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I was wondering what is the easiest way to collect the output from a command in Windows from users that are not computer savvy.

E.g. For example, If I need to collect the output from ipconfig from 20 people, I would like to have something that allows them to do something like this:

ipconfig /all > mail name@domain.com

The users are not computer savvy and I can't make assumptions about what version of Windows they have installed (although I know they are all XP or post-XP)

Thanks

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4 Answers 4

up vote 4 down vote accepted

Write a batch file which outputs the results to a text file, then ask them to send you the text file, or use the command-line FTP client to upload the text file somewhere. I put the file in the current directory the script is running from (%cd%) and named it results_%computername% so that when you get these various files you can tell which came from which computer.

@echo off
ipconfig /all > "%cd%\results_%computername%.txt"

You would then have to create an FTP script, which automates the process of uploading the file to an FTP server.

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if you removed %CD%\ then wouldn't that ipconfig line still cause the file to be created in the current directory? –  barlop May 13 '11 at 22:25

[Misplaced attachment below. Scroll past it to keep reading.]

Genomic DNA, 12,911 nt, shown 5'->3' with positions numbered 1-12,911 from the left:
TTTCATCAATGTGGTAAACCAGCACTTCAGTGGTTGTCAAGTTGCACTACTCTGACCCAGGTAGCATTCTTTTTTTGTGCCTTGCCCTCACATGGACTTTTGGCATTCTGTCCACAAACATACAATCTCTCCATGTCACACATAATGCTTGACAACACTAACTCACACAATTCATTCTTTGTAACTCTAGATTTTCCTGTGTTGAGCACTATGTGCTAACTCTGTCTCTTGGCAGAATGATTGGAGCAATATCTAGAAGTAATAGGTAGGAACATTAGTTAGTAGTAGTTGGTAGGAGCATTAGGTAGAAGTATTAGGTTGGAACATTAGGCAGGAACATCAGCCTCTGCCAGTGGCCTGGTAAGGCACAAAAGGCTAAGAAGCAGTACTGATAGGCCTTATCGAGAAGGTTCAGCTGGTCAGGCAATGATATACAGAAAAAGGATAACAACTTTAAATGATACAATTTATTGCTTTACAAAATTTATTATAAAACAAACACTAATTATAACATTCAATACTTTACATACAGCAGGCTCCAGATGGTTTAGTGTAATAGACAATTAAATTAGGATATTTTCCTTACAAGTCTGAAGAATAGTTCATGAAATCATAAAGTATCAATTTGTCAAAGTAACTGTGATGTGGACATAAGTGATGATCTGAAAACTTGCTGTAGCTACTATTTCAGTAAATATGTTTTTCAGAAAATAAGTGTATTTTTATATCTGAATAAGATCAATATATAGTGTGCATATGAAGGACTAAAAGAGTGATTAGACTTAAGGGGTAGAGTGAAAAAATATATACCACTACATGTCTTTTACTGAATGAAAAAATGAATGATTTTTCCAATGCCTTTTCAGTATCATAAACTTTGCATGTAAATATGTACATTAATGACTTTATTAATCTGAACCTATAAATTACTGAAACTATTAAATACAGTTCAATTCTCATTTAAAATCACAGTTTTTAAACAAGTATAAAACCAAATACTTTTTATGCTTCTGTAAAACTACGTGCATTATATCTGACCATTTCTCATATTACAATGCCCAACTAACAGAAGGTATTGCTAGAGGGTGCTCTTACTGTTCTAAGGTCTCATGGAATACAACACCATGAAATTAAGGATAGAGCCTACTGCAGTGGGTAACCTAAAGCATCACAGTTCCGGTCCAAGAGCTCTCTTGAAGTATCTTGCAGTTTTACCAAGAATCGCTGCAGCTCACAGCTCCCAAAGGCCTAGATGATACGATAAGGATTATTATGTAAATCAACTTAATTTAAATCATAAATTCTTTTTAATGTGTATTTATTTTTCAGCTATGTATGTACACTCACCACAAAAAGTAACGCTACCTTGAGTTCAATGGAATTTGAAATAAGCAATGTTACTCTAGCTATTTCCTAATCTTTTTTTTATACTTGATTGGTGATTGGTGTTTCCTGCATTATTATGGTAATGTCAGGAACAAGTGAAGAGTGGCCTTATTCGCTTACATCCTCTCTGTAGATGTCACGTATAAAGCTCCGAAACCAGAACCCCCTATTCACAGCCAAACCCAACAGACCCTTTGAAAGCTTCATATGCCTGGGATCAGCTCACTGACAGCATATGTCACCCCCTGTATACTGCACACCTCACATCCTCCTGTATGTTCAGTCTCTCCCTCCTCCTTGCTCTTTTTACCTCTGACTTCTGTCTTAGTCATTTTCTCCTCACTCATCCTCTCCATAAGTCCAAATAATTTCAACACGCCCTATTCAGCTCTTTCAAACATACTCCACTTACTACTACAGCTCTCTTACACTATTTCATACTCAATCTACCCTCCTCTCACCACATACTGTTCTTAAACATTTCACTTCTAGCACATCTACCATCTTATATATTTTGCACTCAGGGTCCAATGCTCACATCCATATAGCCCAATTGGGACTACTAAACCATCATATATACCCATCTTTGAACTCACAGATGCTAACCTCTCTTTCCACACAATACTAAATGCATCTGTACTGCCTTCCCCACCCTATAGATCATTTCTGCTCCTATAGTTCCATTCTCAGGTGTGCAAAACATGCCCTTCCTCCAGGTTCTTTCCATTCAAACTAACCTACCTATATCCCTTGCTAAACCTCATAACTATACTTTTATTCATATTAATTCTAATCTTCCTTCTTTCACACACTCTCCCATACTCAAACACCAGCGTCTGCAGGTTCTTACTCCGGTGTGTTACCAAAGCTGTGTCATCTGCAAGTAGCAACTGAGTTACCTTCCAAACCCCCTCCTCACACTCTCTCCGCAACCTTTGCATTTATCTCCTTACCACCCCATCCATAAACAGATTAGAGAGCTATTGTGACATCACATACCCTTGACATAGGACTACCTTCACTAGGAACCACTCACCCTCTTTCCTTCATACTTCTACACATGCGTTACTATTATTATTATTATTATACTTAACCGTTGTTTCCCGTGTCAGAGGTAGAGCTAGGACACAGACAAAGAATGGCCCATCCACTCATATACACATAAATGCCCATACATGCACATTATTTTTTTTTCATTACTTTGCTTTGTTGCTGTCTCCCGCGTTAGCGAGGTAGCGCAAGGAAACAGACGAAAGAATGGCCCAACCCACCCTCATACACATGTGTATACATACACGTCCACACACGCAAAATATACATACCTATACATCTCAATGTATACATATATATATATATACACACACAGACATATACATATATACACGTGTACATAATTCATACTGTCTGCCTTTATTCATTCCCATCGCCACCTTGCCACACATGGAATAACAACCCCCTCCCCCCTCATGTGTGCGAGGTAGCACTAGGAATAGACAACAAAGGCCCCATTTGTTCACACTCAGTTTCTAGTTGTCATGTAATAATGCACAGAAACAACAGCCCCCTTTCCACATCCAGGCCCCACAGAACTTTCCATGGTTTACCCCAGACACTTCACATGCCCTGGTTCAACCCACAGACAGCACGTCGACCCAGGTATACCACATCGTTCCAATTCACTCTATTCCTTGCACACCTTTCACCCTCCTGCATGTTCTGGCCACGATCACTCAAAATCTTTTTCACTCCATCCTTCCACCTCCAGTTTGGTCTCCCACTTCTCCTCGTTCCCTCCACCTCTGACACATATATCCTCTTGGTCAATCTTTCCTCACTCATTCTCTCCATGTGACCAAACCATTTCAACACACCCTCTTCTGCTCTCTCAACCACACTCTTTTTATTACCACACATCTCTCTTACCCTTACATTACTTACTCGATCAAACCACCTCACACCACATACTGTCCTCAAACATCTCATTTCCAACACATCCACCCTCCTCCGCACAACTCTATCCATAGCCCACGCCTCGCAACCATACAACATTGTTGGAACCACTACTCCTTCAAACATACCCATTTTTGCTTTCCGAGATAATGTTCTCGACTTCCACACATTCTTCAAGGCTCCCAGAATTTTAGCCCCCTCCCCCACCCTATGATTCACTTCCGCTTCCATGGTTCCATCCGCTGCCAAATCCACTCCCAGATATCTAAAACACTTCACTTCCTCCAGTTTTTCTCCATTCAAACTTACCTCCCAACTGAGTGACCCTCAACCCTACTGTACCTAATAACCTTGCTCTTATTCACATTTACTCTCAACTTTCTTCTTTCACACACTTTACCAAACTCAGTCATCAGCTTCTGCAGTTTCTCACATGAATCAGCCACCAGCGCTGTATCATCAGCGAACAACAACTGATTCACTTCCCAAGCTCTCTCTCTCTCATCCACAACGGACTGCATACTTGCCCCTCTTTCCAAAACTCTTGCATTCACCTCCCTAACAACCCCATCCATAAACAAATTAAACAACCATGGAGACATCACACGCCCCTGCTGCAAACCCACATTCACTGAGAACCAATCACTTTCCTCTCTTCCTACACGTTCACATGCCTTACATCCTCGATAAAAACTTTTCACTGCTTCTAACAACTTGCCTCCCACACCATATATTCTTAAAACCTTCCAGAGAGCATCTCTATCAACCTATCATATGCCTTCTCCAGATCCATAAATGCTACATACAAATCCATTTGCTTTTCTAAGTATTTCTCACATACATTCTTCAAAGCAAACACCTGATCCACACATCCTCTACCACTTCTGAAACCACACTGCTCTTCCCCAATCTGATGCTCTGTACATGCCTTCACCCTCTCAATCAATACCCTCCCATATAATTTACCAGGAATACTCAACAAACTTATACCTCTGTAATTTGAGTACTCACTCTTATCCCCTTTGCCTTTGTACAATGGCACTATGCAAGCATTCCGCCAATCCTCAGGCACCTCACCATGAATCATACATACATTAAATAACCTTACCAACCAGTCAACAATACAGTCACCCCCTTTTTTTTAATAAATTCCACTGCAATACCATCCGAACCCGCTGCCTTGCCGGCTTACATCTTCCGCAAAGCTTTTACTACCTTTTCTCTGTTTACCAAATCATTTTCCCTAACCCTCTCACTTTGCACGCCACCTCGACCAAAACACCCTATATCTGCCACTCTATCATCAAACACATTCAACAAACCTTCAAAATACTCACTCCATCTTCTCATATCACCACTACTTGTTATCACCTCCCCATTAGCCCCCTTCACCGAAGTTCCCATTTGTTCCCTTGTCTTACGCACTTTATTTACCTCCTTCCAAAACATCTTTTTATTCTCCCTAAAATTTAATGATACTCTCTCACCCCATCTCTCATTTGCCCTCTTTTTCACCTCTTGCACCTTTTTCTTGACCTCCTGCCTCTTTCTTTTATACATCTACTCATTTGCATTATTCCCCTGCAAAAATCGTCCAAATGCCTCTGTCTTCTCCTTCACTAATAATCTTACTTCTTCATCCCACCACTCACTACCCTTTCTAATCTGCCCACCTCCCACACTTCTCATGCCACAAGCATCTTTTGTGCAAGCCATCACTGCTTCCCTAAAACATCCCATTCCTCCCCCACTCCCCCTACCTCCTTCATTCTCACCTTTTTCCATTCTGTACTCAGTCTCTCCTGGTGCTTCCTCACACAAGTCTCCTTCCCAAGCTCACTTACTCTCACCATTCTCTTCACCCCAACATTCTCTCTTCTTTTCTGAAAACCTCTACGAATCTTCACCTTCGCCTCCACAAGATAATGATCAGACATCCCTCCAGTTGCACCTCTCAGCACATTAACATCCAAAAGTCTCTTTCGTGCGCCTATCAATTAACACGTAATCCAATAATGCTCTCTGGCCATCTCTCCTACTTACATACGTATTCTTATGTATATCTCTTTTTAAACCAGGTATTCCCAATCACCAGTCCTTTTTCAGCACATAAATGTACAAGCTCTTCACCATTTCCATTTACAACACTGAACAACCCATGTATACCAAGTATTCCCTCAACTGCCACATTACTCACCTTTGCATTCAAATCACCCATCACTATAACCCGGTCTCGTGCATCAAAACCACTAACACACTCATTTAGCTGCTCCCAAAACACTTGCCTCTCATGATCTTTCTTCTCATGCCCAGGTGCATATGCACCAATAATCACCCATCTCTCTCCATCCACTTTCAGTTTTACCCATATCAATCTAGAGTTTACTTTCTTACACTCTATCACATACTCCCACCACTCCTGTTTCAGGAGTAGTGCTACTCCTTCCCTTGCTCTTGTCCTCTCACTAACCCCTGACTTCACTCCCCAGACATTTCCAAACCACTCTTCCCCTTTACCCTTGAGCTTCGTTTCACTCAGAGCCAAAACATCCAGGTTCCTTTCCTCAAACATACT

@barlop yes, it would I suppose. –  nhinkle May 13 '11 at 22:39
    
This is a very good idea. For some reason I always forget that windows has a command-line FTP utility. –  Fopedush May 16 '11 at 16:05

Windows does not have a built-in mail utility for the command line. Barring access to all of these people's computers, most likely what you would have to do is ask them to run ipconfig /all > somefile.txt, and then manually mail you the contents of this file. I realize that this might not be ideal for users who are not very savvy, but it is about the only way I can think of that doesn't involve installing custom software on each machine.

If, on the other hand, you have access to all of these machines, you could install a utility such as bmail, and provide the users with the appropriate instructions. Keep in mind you still need to provide it with an SMTP server/connection information, so you might need to throw together a batch file to keep your users from having to type all that out.

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This also might not be the greatest option in the world, but rather than having them run ipconfig /all >somefile.txt then trying to find that file and attach it to the e-mail, they COULD right click on the title bar of the command prompt window and go to Edit --> Select All then press Enter to copy all and then paste it into the body of an e-mail they could send to you.

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If their Internet connection's working fine, you could have them go here and enter your email address there so they can send it to you. If you need more fine-grained details from CLI tools, then I think nhinkle's answer might be the best option.

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